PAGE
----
Blog › The promise and peril of Ohio and PA's fracking for gas explored tonight


The promise and peril of Ohio and PA's fracking for gas explored tonight

Marc Lefkowitz  |  11/02/11 @ 12:37pm

Ohio is closely watching how Pennsylvania deals with the environmental impact if it continues to pursue controversial 'fracking' for natural gas of its Marcellus Shale formation underlying two-thirds of the state. Deputy Director for the state's Nature Conservancy office, Nels Johnson, led a research project to explore the land use and habitat impacts of the 'rush' to frack and compared it to the state's pursuit of wind power. Aerial photos show that Marcellus gas development has so far cleared just 3,500 acres of forest- compare to 1,000 acres for wind turbine farms.

Johnson heads a panel discussion on the 'perils and promise' at the Natural History Museum tonight where experts will weigh in on the land use, habitat and water impacts of fracking in PA and Ohio.

Johnson predicts there could be as many as 60,000 wells drilled on 6,000 to 15,000 new well pads (there are currently about 1,000), depending on how many wells are placed on each pad in PA. He runs a forecast that gas development will occur in at least half of the state's counties, with the densest development likely in 15 counties in southwest, north central, and northeast Pennsylvania. By 2030, a range of between 38,000 to 90,000 acres of forest cover could be cleared by new Marcellus gas development in the state. Forest clearing for the wind development scenarios is much smaller, ranging from 1,900 to 5,200 acres.

The Marcellus shale formation is now believed to be one of the largest unconventional shale gas reserves in the world. The Pennsylvania Alternative Energy Portfolio Standards Act of 2004, along with state and federal incentives, will likely boost expansion of wind, wood biomass, and other alternative energy types over the next two decades. But, how much of each energy type might be developed? What transmission infrastructure will be needed to get more electric power and natural gas to consumers? And, where are these energy types most likely to be developed? How does the likely scale and location of future energy development overlap with priority conservation areas? The Pennsylvania Energy Impacts Assessment seeks answers to these questions so that conservationists can work more effectively with energy companies and government agencies to avoid, minimize or mitigate habitat impacts in the future.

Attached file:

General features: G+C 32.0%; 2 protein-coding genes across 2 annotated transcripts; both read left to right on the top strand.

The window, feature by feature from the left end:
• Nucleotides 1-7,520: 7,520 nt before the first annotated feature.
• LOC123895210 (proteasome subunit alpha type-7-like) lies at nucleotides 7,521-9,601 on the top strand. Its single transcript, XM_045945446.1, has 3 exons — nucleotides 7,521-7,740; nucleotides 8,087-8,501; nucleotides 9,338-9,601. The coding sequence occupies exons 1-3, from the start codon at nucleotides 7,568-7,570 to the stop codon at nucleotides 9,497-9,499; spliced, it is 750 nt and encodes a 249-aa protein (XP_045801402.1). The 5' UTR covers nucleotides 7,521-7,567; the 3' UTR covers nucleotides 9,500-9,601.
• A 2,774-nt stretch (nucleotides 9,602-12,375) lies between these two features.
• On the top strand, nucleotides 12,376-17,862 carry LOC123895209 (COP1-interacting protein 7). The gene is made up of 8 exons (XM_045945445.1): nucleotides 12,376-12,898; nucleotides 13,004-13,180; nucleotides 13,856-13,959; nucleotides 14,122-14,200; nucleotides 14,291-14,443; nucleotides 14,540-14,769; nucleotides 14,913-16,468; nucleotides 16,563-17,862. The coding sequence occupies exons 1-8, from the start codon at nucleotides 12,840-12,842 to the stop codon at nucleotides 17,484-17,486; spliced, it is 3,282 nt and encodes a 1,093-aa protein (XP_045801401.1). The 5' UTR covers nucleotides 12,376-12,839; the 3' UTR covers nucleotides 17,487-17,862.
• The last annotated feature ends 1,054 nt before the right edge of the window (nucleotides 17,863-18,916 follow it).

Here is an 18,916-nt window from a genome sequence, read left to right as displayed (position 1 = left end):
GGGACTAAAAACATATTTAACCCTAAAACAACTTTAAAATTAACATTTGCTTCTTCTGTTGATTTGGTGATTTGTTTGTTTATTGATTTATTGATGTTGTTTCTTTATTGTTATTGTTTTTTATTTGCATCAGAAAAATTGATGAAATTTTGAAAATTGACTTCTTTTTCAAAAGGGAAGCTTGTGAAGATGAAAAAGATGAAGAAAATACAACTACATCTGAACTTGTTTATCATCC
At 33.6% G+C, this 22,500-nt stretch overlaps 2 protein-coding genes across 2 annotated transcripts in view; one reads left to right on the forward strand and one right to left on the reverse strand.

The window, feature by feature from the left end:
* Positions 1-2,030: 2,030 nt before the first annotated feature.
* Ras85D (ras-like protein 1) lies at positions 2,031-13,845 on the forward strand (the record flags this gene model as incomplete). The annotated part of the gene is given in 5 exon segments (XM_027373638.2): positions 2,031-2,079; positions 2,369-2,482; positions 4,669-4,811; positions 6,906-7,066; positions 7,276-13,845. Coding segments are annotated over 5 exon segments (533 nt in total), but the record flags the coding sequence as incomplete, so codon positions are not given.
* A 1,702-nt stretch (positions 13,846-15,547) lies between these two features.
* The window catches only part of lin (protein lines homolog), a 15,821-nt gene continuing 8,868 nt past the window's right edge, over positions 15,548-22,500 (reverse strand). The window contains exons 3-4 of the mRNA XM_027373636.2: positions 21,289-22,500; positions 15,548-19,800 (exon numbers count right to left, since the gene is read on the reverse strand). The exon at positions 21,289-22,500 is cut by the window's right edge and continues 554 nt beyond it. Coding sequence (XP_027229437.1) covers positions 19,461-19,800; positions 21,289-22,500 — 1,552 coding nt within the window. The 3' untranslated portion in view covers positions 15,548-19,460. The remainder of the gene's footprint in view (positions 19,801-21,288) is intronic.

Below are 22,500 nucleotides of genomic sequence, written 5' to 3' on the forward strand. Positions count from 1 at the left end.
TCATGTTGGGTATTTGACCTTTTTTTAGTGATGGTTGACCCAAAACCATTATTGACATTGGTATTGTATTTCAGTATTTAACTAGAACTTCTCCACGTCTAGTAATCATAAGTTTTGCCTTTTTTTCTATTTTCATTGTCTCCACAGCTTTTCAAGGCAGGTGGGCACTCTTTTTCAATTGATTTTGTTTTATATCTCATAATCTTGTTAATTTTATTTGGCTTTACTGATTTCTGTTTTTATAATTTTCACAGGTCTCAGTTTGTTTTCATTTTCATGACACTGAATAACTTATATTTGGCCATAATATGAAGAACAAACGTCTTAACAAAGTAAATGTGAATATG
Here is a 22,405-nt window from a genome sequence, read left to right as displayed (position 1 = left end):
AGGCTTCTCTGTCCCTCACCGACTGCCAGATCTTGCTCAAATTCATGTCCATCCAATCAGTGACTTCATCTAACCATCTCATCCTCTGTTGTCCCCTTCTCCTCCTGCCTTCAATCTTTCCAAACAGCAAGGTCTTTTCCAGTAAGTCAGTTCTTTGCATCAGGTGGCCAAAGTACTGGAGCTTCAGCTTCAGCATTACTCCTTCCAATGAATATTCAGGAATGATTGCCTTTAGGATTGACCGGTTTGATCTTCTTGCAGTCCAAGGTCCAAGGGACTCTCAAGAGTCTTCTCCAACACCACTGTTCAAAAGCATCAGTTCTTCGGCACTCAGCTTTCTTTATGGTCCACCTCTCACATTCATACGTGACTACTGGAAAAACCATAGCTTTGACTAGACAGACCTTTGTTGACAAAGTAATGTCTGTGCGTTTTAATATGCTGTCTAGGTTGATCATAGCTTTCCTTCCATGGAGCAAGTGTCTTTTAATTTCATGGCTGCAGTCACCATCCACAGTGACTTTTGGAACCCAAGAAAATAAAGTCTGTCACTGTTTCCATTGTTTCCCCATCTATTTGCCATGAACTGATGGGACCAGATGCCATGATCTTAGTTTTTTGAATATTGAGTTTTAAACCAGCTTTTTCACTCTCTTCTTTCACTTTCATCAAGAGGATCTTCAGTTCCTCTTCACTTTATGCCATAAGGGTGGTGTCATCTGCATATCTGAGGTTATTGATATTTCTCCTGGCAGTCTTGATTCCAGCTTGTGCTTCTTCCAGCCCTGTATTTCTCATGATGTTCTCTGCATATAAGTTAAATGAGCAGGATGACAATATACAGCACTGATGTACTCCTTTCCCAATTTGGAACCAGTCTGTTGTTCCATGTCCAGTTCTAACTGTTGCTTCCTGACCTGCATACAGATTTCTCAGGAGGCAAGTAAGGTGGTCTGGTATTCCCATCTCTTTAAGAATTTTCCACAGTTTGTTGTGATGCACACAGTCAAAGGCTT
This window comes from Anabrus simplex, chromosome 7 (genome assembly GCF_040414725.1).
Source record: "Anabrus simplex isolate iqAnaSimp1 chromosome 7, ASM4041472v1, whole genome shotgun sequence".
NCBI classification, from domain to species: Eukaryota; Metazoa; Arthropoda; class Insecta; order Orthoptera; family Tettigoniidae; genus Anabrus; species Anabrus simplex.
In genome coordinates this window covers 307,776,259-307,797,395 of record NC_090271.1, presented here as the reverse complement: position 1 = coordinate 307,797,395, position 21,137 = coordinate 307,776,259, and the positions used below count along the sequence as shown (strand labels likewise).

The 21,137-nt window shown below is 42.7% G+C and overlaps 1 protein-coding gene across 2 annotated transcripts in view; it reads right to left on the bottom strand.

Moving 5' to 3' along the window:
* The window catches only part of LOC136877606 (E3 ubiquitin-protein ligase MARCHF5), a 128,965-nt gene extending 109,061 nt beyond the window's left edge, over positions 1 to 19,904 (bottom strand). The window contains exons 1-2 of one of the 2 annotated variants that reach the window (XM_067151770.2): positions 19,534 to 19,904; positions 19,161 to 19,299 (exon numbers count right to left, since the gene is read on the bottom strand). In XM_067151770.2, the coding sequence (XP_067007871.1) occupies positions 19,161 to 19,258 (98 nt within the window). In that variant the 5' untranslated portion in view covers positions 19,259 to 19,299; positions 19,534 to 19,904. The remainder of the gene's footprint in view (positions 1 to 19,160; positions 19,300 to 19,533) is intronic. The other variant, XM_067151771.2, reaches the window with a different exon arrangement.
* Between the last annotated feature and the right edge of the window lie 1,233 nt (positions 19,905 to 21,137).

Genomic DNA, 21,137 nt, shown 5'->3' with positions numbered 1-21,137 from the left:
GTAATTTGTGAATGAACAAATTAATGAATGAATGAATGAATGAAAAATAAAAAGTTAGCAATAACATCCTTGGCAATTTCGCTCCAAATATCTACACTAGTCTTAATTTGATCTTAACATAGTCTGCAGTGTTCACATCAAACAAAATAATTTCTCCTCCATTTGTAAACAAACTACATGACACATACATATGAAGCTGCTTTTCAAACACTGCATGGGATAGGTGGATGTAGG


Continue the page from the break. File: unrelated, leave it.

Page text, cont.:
Read Johnson's report, "Pennsylvania energy impacts assessment: Marcellus Shale natural gas and wind."

Ohio City Incorporated is launching a community-driven planning process designed to focus attention on Lorain Avenue as Ohio City's main street. With the Cleveland Urban Design Collaborative, they will host a three-day design charrette for the Lorain and South of Lorain area, with a focus on transportation, safety, retail development, housing, green space/recreation and multi-modal connections. This is a part of Ohio City, Inc.'s push to recast Lorain and W. 25th as an 'artisan' district, continuing the recent influx of local trades and restaurants filling up the empty storefronts and infusing the area with energy. In the same space as the charrette, a pop-up shop featuring local wares, movie nights, comedy, art, etc. will take over a storefront at W. 32nd and Lorain. For more information.

Speaking of Ohio City ? the PD reports on a new economic development push by Ohio City, Inc. wrapped around the 100th anniversary of the West Side Market (in 2012). A survey by CSU found that 32% of WSM regulars want more local food offerings.

A bunch of new jobs have been posted this week to the GCBL community jobs board. They include:

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